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" Lombards, not as subjects, but as equals and com“ panions; which faid custom continuing, and the popes “ entring into alliance fometimes with the Lombards, os and sometimes with the Greeks, contracted great re

putation to their dignity. But the destruction of the “ eastern empire following so close under the reign of “ the emperor Heracleus, - the pope lost the convenience of the emperor's protection in time of adversity, and the power of the Lombards increasing too “ falt on the other side, he thought it but necessary to " address himself to the king of France for assistance. " Gregory the third being created pope, and Aistolfus

king of the Lombards, Aistolfus contrary to league " and agreement feised upon Ravenna, and made war

upon the pope. Gregory not daring (for the reasons " abovefaid) to depend upon the weakneis of the em

pire, or the fidelity of the Lombards, (whom he had “ already found falfe) applied himself to Pepin--for re" lief against the Lombards. Pepin returned answer, " that he would be ready to assist him, but he desired “ first to have the honor to see him, and

pay
his

per“ fonal respects. Upon which invitation pope Gregory " went into France, passing thorough the Lombards

quarters without any interruption, fo great reverence " they hare to religion in those days. Being arrived and “ honorably received in France, he was after some time “ dismiffed with an army into Italy; which having be

sieged Pavia, and reduced the Lombards to distress, “ Aiftolfus was constrained to certain terms of agree"ment with the French, which were obtained by the " interceflion of the pope.-Among the rest of the ar“ ticles of that treaty it was agreed, that Aistolfus should restore all the lands he had usurped from the “ church. But when the French army was returned “ into France, Aistolfus forgot his engagement, whichi

put the pope upon a second application to king Pepin, “ who supplied him again, fent a new army into Italy,

overcame the Lombards, and pofleffed himself of Ravenna, and (contrary to the defire of the Grecian em

peror) gave it to the pope, with all the lands under “ that exarchate. - In the interim Aistolfus died, and

" Defiderio

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to his

" Defiderio a Lombard, and duke of Tuscany, taking

up arms to succeed him, begged assistance of the

pope, with promise of perpetual amity for the future. "At first Defiderio was very punctual,--delivered up “ the towns as he took them to the pope, according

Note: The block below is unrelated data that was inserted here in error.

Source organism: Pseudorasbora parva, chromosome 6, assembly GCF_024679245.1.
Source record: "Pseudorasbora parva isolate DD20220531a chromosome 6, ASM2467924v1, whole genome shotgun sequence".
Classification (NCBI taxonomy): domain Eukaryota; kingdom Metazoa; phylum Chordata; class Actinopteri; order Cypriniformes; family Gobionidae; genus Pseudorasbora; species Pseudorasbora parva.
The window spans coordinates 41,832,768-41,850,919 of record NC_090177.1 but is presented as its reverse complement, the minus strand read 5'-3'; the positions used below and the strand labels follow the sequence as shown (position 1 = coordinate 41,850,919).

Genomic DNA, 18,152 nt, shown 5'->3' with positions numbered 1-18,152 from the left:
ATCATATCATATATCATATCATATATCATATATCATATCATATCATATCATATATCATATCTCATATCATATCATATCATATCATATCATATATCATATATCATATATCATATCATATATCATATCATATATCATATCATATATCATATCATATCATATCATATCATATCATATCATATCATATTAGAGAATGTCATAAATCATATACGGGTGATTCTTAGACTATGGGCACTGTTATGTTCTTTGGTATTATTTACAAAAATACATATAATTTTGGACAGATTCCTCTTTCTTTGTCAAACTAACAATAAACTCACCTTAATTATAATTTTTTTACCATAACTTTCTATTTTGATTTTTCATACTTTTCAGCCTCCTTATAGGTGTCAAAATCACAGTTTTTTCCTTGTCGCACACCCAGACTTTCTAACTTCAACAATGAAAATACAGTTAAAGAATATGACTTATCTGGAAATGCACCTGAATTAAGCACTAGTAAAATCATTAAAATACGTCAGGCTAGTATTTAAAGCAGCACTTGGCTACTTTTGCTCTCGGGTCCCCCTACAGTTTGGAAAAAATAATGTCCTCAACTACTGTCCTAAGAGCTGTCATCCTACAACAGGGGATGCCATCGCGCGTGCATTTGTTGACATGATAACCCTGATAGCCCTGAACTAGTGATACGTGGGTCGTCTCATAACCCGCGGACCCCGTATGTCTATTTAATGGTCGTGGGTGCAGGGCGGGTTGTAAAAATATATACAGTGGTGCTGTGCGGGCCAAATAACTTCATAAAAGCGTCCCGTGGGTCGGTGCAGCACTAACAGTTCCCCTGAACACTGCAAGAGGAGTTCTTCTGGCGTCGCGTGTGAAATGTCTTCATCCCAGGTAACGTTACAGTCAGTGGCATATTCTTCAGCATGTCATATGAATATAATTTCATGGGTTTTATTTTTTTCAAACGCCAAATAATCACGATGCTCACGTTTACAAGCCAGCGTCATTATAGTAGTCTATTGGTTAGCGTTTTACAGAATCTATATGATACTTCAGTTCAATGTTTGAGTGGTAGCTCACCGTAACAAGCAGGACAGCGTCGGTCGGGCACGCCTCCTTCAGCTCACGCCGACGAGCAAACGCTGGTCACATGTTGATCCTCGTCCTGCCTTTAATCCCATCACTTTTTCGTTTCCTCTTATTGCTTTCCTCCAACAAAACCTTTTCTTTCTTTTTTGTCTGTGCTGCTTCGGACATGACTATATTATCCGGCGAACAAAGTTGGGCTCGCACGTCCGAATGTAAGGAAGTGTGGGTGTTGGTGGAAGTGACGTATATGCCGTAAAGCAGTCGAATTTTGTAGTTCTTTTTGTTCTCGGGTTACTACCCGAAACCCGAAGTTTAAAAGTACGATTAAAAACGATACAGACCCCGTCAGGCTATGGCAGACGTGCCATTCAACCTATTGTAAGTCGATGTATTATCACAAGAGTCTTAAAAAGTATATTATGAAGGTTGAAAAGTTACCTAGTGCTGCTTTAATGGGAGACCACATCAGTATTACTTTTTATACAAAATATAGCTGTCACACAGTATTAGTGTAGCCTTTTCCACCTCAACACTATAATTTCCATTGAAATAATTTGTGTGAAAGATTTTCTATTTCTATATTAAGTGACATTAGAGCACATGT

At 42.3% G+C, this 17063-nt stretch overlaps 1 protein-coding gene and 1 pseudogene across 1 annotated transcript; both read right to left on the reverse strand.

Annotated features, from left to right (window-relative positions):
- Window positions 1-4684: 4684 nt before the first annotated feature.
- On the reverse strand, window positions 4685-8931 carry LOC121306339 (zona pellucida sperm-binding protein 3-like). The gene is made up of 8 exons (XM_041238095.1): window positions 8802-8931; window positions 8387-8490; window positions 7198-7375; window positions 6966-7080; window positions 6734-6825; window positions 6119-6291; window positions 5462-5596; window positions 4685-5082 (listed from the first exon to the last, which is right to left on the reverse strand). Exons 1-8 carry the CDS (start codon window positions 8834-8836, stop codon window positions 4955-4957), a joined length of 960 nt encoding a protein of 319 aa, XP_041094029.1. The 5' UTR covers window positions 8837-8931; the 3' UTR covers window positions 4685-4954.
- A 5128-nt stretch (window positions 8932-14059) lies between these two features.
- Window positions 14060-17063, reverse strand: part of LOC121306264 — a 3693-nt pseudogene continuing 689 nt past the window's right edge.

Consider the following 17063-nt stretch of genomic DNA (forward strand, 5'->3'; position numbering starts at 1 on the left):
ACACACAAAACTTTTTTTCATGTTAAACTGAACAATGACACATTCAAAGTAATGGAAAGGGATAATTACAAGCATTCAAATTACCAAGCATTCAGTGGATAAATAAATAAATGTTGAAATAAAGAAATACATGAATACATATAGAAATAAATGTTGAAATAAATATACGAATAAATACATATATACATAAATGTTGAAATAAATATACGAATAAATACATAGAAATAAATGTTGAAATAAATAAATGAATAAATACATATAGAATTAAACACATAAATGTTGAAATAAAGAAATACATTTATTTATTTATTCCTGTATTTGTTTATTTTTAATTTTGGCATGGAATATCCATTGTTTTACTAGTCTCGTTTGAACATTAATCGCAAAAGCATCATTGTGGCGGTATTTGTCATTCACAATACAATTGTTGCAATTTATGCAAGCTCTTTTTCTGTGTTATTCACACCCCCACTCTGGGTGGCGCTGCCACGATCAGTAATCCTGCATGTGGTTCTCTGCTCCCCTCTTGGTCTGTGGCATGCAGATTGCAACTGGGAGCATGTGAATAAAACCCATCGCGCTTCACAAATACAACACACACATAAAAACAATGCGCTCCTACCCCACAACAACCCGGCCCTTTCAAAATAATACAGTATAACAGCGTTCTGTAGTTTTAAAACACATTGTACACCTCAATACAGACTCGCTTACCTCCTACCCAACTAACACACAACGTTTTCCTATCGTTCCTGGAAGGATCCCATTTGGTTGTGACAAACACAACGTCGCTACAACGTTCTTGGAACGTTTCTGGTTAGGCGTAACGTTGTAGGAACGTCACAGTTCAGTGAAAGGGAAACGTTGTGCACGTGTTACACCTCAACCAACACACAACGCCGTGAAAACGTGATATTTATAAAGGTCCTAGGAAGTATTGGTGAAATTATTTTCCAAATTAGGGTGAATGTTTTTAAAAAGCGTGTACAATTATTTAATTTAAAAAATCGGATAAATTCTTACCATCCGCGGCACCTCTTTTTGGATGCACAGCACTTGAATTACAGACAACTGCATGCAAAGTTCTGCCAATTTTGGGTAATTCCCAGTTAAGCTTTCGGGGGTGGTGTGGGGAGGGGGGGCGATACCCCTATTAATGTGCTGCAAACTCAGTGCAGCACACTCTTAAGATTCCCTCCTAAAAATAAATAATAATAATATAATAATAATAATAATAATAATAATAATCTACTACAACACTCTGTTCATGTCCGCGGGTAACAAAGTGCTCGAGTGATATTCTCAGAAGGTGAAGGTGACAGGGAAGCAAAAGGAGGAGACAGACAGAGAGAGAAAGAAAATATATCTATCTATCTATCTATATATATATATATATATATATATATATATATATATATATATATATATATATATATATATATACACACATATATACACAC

engagement to king Pepin; nor was there any exarch fent afterwards from Constantinople to Ra

venna, but all was arbitrary, and managed according “ to the pleasure of the pope. Not long after Pepin “ died, and Charles his fon fucceeded in the govern“ ment, who was called the great from the greatness of “his exploits. About the same time Theodore the “ first wes advanced to the papacy, and falling out with “ Desiderio was besieged by him in Rome. In his “ exigence the pope had recourse to the king of France,

(as his predeceffor had done before him) and Charles “ not only supplied him with an army, but marching “ over the Alps at the head of it himself, he belieged “ Desiderio in Pavia, took him and his son in it, fent " them both prisoners into France, and went in person

to Rome to visit the pope, where he adjudged and “ determined, that his Holiness being God's vicar, could

not be subject to the judgment of men. For which the pope

and people together declared him emperor, and “ Rome began again to have an emperor of the west : " and whereas formerly the popes were confirmed by the

emperors, the emperor now in his election was to be “ beholden to the pope; by which means the power and “ dignity of the empire declined, and the church began

to advance, and by these steps to usurp upon the “ authority of temporal princes.”

In this manner the emperor of Rome, or he who letteth, was taken out of the way, and the bishop of Rome was advanced in his stead. In the same proportion as the power of the empire elecreased, the authority of the church increased, the latter at the expense and ruin of the former ; till at length the pope grew up above all, and ó avouos the wicked one was fully manifelted and rerealed, or the lawless one as he may be called; for the pope (2) is declared again and again not to be bound (2) See Bishop Jewel's Apology and Defense, p. 313, 314, 430, &c.

by

by any law of God or man. His coming is after the energy of Satan, with all power, and fgns, and lying wonders, and with all deceivableness of unrighteousness : and doth it require any particular proof, or is it not too generally known, that the pretensions of the pope, and the corruptions of the church of Rome are all fupported and authorized by feigned visions and miracles, by pious frauds and impoftures of every kind? Bellarmin reckons (3) the glory of miracles as the eleventh note of the catholic church, but the apostle assigns them as a distinguishing mark and character of the man of sin. The church of Rome pretends to miracles, Mohammed difclaims them; and this is one very good reason, why the man of fin is the Pope rather than the Turk. There hath been printed at London, foʻlately as in the year 1756, a book intitled The miraculous power of the church of Christ asjerted through each successive century from the apostles down to the present time : and from thence the author draweth the conclusion, that the catholic church is the true church of Christ. They must certainly not receive the love of the truth, but have pleasure in unrighteousness, who can believe such fabulous and ridiculous legends, who hold it a mortal fin but to doubt of any article of their religion, who deny the free exercise of private judgment, who take away the free use of the holy fcriptures, and so shut up the kingdom of heaven against men neither going in themselves, neither suffering them, who were entring, to go in. If they will still maintain their miracles to be true, yet they are no proof of the true church, but rather of the contrary. They are the miracles here predicted, and if they were really wrought, were wrought in favor of falsehood: and indeed it is a proper retaliation, that God in his judgments should send men strong delusion that they should believe a lie, who received not the love of the truth that they might be saved; a proper retaliation, that he should fut fer fome real miracles to be wrought, to deceive those, who have counterfeited so many miracles to deceive others.